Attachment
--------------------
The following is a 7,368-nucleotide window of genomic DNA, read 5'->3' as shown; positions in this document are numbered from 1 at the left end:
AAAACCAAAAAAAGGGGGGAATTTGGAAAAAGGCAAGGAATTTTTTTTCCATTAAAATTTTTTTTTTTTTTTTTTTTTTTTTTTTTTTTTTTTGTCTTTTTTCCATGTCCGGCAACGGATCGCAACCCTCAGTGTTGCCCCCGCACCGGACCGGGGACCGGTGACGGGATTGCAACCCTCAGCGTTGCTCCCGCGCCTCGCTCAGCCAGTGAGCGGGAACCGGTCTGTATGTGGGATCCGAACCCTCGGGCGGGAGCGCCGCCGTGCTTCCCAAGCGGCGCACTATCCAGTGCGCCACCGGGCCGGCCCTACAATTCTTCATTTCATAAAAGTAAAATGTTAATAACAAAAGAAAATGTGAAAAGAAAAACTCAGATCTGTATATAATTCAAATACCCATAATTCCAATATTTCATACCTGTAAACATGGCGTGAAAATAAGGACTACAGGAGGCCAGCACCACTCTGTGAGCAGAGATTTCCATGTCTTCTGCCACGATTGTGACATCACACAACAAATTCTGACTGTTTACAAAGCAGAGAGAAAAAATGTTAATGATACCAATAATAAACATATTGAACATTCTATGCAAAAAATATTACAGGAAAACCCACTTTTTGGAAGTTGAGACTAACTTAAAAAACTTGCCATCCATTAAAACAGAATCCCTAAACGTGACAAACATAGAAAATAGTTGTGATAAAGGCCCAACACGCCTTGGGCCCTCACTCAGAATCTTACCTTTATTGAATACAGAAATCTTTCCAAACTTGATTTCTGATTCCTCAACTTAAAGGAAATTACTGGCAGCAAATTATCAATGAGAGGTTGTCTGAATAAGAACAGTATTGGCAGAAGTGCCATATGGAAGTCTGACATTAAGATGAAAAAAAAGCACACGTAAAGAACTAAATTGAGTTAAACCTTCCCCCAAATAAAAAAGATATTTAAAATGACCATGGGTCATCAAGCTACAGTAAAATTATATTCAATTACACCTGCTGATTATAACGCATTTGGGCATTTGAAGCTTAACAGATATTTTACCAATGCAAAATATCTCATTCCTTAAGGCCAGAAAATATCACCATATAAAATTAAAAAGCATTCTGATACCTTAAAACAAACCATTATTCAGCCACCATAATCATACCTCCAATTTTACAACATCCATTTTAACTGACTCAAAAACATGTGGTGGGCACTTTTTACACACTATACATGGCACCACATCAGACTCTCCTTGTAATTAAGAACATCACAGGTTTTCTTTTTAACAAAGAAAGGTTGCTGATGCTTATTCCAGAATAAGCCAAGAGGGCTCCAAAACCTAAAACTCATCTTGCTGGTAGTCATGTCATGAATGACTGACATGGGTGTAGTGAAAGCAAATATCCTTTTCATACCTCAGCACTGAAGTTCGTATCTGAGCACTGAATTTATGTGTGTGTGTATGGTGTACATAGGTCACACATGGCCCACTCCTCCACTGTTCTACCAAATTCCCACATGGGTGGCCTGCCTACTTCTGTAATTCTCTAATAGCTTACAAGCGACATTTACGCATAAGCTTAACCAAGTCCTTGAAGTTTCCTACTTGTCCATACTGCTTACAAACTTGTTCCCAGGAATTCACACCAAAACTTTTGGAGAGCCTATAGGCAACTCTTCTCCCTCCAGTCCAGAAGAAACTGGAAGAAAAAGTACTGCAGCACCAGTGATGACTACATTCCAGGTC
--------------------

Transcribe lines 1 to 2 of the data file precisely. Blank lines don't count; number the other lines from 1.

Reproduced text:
The following is a 7,368-nucleotide window of genomic DNA, read 5'->3' as shown; positions in this document are numbered from 1 at the left end:
AAAACCAAAAAAAGGGGGGAATTTGGAAAAAGGCAAGGAATTTTTTTTCCATTAAAATTTTTTTTTTTTTTTTTTTTTTTTTTTTTTTTTTTTGTCTTTTTTCCATGTCCGGCAACGGATCGCAACCCTCAGTGTTGCCCCCGCACCGGACCGGGGACCGGTGACGGGATTGCAACCCTCAGCGTTGCTCCCGCGCCTCGCTCAGCCAGTGAGCGGGAACCGGTCTGTATGTGGGATCCGAACCCTCGGGCGGGAGCGCCGCCGTGCTTCCCAAGCGGCGCACTATCCAGTGCGCCACCGGGCCGGCCCTACAATTCTTCATTTCATAAAAGTAAAATGTTAATAACAAAAGAAAATGTGAAAAGAAAAACTCAGATCTGTATATAATTCAAATACCCATAATTCCAATATTTCATACCTGTAAACATGGCGTGAAAATAAGGACTACAGGAGGCCAGCACCACTCTGTGAGCAGAGATTTCCATGTCTTCTGCCACGATTGTGACATCACACAACAAATTCTGACTGTTTACAAAGCAGAGAGAAAAAATGTTAATGATACCAATAATAAACATATTGAACATTCTATGCAAAAAATATTACAGGAAAACCCACTTTTTGGAAGTTGAGACTAACTTAAAAAACTTGCCATCCATTAAAACAGAATCCCTAAACGTGACAAACATAGAAAATAGTTGTGATAAAGGCCCAACACGCCTTGGGCCCTCACTCAGAATCTTACCTTTATTGAATACAGAAATCTTTCCAAACTTGATTTCTGATTCCTCAACTTAAAGGAAATTACTGGCAGCAAATTATCAATGAGAGGTTGTCTGAATAAGAACAGTATTGGCAGAAGTGCCATATGGAAGTCTGACATTAAGATGAAAAAAAAGCACACGTAAAGAACTAAATTGAGTTAAACCTTCCCCCAAATAAAAAAGATATTTAAAATGACCATGGGTCATCAAGCTACAGTAAAATTATATTCAATTACACCTGCTGATTATAACGCATTTGGGCATTTGAAGCTTAACAGATATTTTACCAATGCAAAATATCTCATTCCTTAAGGCCAGAAAATATCACCATATAAAATTAAAAAGCATTCTGATACCTTAAAACAAACCATTATTCAGCCACCATAATCATACCTCCAATTTTACAACATCCATTTTAACTGACTCAAAAACATGTGGTGGGCACTTTTTACACACTATACATGGCACCACATCAGACTCTCCTTGTAATTAAGAACATCACAGGTTTTCTTTTTAACAAAGAAAGGTTGCTGATGCTTATTCCAGAATAAGCCAAGAGGGCTCCAAAACCTAAAACTCATCTTGCTGGTAGTCATGTCATGAATGACTGACATGGGTGTAGTGAAAGCAAATATCCTTTTCATACCTCAGCACTGAAGTTCGTATCTGAGCACTGAATTTATGTGTGTGTGTATGGTGTACATAGGTCACACATGGCCCACTCCTCCACTGTTCTACCAAATTCCCACATGGGTGGCCTGCCTACTTCTGTAATTCTCTAATAGCTTACAAGCGACATTTACGCATAAGCTTAACCAAGTCCTTGAAGTTTCCTACTTGTCCATACTGCTTACAAACTTGTTCCCAGGAATTCACACCAAAACTTTTGGAGAGCCTATAGGCAACTCTTCTCCCTCCAGTCCAGAAGAAACTGGAAGAAAAAGTACTGCAGCACCAGTGATGACTACATTCCAGGTC